Design of shoreline protection along rivers, canals and the sea; load on bed and shoreline by currents, wind waves and ship motion; stability of elements under current and wave conditions; stability of shore protection elements; design methods, construction methods. Flow: recapitulation of basics from fluid mechanics (flow, turbulence), stability of individual grains (sand, but also rock) in different type of flow conditions (weirs, jets), scour and erosion. Porous Media: basic equation, pressures and velocities on the stability on the boundary layer; groundwater flow with impermeable and semi-impermeable structures; granular filters and geotextiles. Waves: recapitulation of the basics of waves, focus on wave forces on the land-water boundary, specific aspects of ship induced waves, stability of elements under wave action (loose rock, placed blocks, impermeable layers) Design: overview of the various types of protections, construction and maintenance; design requirements, deterministic and probabilistic design; case studies, examples Materials and environment: overview of materials to be used, interaction with the aquatic environment, role of the land-water boundary as part of the ecosystem; environmentally sound shoreline design.
Design and construction of breakwaters and closure dams in estuaries and rivers. Functional requirements, determination of boundary conditions, spatial and constructional design and construction aspects of breakwaters and dams consisting of rock, sand and caissons.
Our global society is not sustainable. We all know about the challenges we’re facing: waste, climate change, resource scarcity, loss of biodiversity. At the same time, we want to sustain our economies and offer opportunities for a growing world population. This course is about providing solutions we really believe in: a Circular Economy.
In this course we explore the Circular Economy: how businesses can create value by reusing and recycling products, how designers can come up with amazingly clever solutions, and how you can contribute to make the Circular Economy happen.
Around the world, major challenges of our time such as population growth and climate change are being addressed in cities. Here, citizens play an important role amidst governments, companies, NGOs and researchers in creating social, technological and political innovations for achieving sustainability.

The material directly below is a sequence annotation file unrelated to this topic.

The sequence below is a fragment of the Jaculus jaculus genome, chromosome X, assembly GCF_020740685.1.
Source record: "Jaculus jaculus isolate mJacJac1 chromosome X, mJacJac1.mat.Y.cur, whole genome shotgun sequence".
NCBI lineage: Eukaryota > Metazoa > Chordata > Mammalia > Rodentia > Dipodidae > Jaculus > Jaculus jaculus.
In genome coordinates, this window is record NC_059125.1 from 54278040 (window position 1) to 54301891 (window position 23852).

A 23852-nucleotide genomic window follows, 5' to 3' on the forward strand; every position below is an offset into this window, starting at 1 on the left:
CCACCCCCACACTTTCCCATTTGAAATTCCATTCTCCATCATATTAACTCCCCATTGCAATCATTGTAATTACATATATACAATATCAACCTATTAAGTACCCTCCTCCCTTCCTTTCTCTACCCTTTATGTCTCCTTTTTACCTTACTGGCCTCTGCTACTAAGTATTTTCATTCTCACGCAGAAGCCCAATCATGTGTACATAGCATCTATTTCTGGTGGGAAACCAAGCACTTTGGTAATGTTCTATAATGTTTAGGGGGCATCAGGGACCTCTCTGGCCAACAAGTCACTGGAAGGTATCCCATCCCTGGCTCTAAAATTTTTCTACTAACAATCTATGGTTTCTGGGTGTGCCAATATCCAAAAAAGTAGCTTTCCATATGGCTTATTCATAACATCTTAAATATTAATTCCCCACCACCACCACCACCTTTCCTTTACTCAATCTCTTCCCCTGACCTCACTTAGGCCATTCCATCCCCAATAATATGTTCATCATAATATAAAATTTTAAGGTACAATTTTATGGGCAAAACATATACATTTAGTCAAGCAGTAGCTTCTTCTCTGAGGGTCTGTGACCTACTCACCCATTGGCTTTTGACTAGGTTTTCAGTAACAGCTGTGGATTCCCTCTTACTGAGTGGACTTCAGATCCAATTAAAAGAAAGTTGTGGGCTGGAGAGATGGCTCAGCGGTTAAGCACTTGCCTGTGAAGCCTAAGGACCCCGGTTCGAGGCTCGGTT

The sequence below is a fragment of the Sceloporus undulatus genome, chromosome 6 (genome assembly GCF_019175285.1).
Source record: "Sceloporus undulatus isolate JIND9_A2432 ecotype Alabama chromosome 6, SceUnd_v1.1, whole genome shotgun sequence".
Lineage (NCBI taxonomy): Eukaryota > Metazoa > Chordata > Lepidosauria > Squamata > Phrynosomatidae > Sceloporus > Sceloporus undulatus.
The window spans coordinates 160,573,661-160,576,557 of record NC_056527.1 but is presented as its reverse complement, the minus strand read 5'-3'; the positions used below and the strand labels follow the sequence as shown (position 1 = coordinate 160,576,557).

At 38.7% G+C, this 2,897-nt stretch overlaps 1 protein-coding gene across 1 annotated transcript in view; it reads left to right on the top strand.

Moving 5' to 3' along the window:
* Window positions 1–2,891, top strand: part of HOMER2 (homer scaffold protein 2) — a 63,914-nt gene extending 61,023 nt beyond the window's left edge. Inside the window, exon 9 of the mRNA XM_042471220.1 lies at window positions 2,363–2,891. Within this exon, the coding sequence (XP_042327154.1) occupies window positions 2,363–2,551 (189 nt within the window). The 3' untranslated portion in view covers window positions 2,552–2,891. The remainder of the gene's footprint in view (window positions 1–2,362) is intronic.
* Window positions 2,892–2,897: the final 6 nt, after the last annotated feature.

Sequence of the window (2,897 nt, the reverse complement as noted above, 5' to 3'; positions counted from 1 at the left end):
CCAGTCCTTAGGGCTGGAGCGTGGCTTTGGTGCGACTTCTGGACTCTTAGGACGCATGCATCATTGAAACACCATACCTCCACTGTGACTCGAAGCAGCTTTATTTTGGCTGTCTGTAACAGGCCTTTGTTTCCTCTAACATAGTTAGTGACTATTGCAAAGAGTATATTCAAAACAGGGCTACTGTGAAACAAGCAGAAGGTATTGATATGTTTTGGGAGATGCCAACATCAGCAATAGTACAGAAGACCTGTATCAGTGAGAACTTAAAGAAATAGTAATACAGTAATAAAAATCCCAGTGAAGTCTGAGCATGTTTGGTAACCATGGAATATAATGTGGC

Citizens can be co-creators of sustainable cities when they engage in city politics or in the design of the urban environment and its technologies and infrastructure. In addition, citizens influence and are influenced by the technologies and systems that they use every day. Sustainability is thus a result of the interplay between technology, policy and people’s daily lives. Understanding this interplay is essential for creating sustainable cities. In this MOOC, we zoom in on Amsterdam, Beijing, Ho Chi Minh City, Nairobi, Kampala and Suzhou as living labs for exploring the dynamics of co-creation for sustainable cities worldwide. We will address topics such as participative democracy and legitimacy, ICTs and big data, infrastructure and technology, and SMART technologies in daily life.
In an increasingly data-driven world, data and its use aren’t always all it’s cracked up to be. This course aims to address the critical lack of any or appropriate data in many areas where complex decisions need to be made.
For instance, how can you predict volcano activity when no eruptions have been recorded over a long period of time? Or how can you predict how many people will be resistant to antibiotics in a country where there is no available data at national level? Or how about estimating the time needed to evacuate people in flood risk areas?
In situations like these, expert opinions are needed to address complex decision-making problems. This course, aimed at researchers and professionals from any academic background, will show you how expert opinion can be used for uncertainty quantification in a rigorous manner.
Various techniques are used in practice. They vary from the informal and undocumented opinion of one expert to a fully documented and formal elicitation of a panel of experts, whose uncertainty assessments can be aggregated to provide support for complex decision making.